I hesitate to comment since I was attending Mass this morning at a Church that I don’t usually go to. The Ash Wednesday Mass was available in the morning, whereas at my Parish it wasn’t going to be celebrated until dinnertime. I like to start off Lent without missing a whole day, so we chose another Parish to attend for the beginning of Lent Mass.

[Here’s the link to that picture on the left. It’s Catholic humor…]

So we attended the 8:15 AM Mass at a Parish that is also the local Catholic School. When we attend Mass with the school it is usually at the High School campus, where the liturgy is celebrated in a more mature fashion – so this Mass was geared toward the elementary students who took up the first half of the pews. It truly is a wonderful sight to take in, especially as parents joined their children in the rows with the classes. I really like that, and since Father preaches to the children, I can usually understand the nuances of the homily and the simplicity of the message. In other words, I can come to Jesus like a child without being a child – and I like that! Especially at this important moment in the liturgical calendar.

We had the usual challenges getting to Mass because The Boyz weren’t used to being out and about that early in the morning. Since we home school, they are more relaxed in the morning and not getting into their Sunday best. The schedule was a bit discombobulated, and the youngest forgot to go to the bathroom before we left – not really…he just has this narcissism that any eight year-old has in that he has a need to control and center activities around him – and the middle boy neglected to get dressed beyond his sweat pants and t-shirt. And of course the youngest had eaten breakfast probably just beyond the requisite hour of fasting before receiving the Eucharist.

All this and more piled into the car to get to Mass. We got into Church two minutes before the procession.

This is where things got a bit un-Catholic.

As Catholics, we are defined in large part by our community. The Body of Christ is the Community. The Church is the Community. And, as happens at Easter and Christmas, there are often Catholics in attendance who only go to Mass on Ash Wednesday. In fact, Ash Wednesday is the day with the highest attendance at Mass of any day throughout the year! Some Churches in our local deanery have half a dozen or more Masses just to accommodate everyone. Which is awesome!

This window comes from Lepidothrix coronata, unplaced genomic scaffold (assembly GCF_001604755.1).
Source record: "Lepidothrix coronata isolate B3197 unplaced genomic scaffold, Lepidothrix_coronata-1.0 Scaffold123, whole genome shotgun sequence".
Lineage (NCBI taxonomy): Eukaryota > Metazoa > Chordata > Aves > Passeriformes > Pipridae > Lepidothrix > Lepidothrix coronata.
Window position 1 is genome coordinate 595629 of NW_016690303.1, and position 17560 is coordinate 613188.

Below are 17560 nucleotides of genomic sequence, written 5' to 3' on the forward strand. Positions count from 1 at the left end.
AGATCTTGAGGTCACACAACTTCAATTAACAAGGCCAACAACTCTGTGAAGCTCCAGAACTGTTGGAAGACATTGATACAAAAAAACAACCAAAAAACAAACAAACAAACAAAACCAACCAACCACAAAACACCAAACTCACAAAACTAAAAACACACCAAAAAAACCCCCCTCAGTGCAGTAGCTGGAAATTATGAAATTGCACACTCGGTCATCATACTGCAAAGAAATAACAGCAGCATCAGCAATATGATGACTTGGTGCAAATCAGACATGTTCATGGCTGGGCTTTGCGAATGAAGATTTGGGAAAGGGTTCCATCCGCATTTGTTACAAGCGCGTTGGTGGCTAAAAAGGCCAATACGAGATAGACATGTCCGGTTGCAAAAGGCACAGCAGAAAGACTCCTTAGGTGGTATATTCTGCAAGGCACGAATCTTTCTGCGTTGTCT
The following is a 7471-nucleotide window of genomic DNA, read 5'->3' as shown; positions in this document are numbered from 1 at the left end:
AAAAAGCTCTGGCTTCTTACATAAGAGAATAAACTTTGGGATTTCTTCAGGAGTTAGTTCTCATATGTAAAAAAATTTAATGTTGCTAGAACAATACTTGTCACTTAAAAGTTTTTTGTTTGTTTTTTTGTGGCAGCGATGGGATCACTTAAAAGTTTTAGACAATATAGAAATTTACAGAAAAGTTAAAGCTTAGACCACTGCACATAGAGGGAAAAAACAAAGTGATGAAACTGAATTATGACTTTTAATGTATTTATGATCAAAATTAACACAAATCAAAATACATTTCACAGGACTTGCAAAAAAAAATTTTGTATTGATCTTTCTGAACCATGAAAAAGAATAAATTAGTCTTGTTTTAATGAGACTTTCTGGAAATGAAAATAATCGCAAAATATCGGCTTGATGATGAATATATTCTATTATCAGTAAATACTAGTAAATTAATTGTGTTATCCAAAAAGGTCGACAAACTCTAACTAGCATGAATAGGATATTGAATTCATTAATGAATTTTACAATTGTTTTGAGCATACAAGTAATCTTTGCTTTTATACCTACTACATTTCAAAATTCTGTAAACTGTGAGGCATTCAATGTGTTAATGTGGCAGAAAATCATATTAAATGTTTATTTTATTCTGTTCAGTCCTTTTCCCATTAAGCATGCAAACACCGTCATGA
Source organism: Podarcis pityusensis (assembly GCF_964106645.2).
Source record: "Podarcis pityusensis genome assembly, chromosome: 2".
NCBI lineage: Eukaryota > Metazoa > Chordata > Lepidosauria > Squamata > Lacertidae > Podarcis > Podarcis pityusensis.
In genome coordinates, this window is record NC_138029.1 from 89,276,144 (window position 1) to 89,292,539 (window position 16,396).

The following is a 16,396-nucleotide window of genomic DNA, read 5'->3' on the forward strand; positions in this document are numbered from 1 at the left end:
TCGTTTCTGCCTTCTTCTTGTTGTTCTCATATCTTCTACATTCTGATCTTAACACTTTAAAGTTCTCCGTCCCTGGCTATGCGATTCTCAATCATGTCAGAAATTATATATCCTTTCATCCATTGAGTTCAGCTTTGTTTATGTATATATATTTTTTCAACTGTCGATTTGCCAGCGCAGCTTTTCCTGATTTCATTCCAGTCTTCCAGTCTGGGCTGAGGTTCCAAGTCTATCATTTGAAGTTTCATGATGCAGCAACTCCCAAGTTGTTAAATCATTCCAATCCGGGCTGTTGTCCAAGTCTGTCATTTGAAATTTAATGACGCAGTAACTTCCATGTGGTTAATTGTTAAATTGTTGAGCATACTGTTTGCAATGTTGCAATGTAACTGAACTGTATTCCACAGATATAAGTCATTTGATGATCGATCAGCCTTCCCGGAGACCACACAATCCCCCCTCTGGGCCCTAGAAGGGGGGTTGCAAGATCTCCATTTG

The nice thing about Ash Wednesday is you don’t have to be Catholic to receive ashes. The ashes are a reminder of where we came from and where we are returning, and ad human beings we all share that singular corporeal origin and fate. Even the staunchest atheist agrees that we are all matter – stardust, as Isaac Asimov put it.

This makes us a part of the atheists’ celestial community, now that I think of it.

The point being that we are all in this Community, and all are welcome at Ash Wednesday Mass (or any other Mass for that matter) regardless of your faith tradition or spiritual situation.

So – to stop bird walking – here’s the situation when we walk halfway up the side aisle, looking for space in a pew for the five of us: The Church is crowded.

observing ash wednesdayWe get up to the last pew that is reserved for the students of the school…about ten rows back from the sanctuary, and see every row behind those are dotted with people. Obviously mostly people who are attending before they need to get to work, and each individual or couple – and some moms and dads with infants and young children – appropriately distanced from each other with the usual personal space observed.

We are standing there in the aisle trying to figure out where to sit. There is no room for five people between the personal spaces of people obviously not related to each other – if they were they would be sitting closer together. But there is plenty of room if people would sit closer to each other.

So my wife and I are having an obvious discussion on how to convince people that, as a family, we would like to be sitting together – it’s not like we came into a movie late and there are no more seats available – and everyone in the pews know that there is plenty of room if they would just squish together a bit. They could even leave two feet of space between them and there would be any of five different places our family could fit.

But nobody moves. They just stare ahead or look at us as if we are interlopers. One guy looked at us like he had never been to the Church before and thought he might have been sitting in “our pew” (I know that look because I have made it myself) but he stayed firm in the middle of the pew, six feet of space on either side of him.

I finally looked at the entire group of twenty people in five pews and said, loudly, “We are a community, folks, we can make some room,” just as Mama made a command decision and started us filing into the available space in the Fourth Grade pew.

I heard chuckles to my comments and, frankly, hope there was shame in there as well.

I mean, really? It is Ash Wednesday in a Catholic Church.

Is there no room? Are all not welcome? After the procession we scooted down and made room for a mom and her baby and two young ladies who were with her who had just arrived as Father began the Mass.

The gargantuan spaces behind us remained…

It was an inauspicious beginning to Lent for many people.

I wonder why they were there.

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